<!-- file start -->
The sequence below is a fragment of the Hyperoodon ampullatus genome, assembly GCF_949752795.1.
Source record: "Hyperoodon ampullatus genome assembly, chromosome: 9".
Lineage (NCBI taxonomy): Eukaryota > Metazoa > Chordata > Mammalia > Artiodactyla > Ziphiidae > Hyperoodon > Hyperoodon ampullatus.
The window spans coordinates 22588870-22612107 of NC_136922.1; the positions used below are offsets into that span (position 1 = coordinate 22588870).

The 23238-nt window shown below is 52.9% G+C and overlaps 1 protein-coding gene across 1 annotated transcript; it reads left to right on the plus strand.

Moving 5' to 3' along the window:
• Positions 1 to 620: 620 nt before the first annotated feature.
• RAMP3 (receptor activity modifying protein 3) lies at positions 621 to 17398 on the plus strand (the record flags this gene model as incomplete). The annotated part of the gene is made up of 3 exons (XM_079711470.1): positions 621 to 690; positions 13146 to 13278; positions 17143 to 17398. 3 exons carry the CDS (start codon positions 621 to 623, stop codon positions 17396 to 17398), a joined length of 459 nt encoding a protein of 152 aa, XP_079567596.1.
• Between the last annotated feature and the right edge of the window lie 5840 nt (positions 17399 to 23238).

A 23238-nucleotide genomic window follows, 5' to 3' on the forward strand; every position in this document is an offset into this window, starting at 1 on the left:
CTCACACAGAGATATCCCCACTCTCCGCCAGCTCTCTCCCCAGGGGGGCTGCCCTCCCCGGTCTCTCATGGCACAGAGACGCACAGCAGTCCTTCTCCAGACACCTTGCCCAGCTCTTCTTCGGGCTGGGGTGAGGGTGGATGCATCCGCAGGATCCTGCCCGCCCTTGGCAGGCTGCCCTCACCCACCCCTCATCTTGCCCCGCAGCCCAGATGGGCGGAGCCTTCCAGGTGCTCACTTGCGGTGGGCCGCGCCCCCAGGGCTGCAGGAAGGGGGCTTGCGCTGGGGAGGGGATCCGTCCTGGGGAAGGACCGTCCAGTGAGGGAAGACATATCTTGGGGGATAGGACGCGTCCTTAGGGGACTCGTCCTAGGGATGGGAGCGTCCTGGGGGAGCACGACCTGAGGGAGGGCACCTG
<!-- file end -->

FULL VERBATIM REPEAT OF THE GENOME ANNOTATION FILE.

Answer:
The sequence below is a fragment of the Hyperoodon ampullatus genome, assembly GCF_949752795.1.
Source record: "Hyperoodon ampullatus genome assembly, chromosome: 9".
Lineage (NCBI taxonomy): Eukaryota > Metazoa > Chordata > Mammalia > Artiodactyla > Ziphiidae > Hyperoodon > Hyperoodon ampullatus.
The window spans coordinates 22588870-22612107 of NC_136922.1; the positions used below are offsets into that span (position 1 = coordinate 22588870).

The 23238-nt window shown below is 52.9% G+C and overlaps 1 protein-coding gene across 1 annotated transcript; it reads left to right on the plus strand.

Moving 5' to 3' along the window:
• Positions 1 to 620: 620 nt before the first annotated feature.
• RAMP3 (receptor activity modifying protein 3) lies at positions 621 to 17398 on the plus strand (the record flags this gene model as incomplete). The annotated part of the gene is made up of 3 exons (XM_079711470.1): positions 621 to 690; positions 13146 to 13278; positions 17143 to 17398. 3 exons carry the CDS (start codon positions 621 to 623, stop codon positions 17396 to 17398), a joined length of 459 nt encoding a protein of 152 aa, XP_079567596.1.
• Between the last annotated feature and the right edge of the window lie 5840 nt (positions 17399 to 23238).

A 23238-nucleotide genomic window follows, 5' to 3' on the forward strand; every position in this document is an offset into this window, starting at 1 on the left:
CTCACACAGAGATATCCCCACTCTCCGCCAGCTCTCTCCCCAGGGGGGCTGCCCTCCCCGGTCTCTCATGGCACAGAGACGCACAGCAGTCCTTCTCCAGACACCTTGCCCAGCTCTTCTTCGGGCTGGGGTGAGGGTGGATGCATCCGCAGGATCCTGCCCGCCCTTGGCAGGCTGCCCTCACCCACCCCTCATCTTGCCCCGCAGCCCAGATGGGCGGAGCCTTCCAGGTGCTCACTTGCGGTGGGCCGCGCCCCCAGGGCTGCAGGAAGGGGGCTTGCGCTGGGGAGGGGATCCGTCCTGGGGAAGGACCGTCCAGTGAGGGAAGACATATCTTGGGGGATAGGACGCGTCCTTAGGGGACTCGTCCTAGGGATGGGAGCGTCCTGGGGGAGCACGACCTGAGGGAGGGCACCTG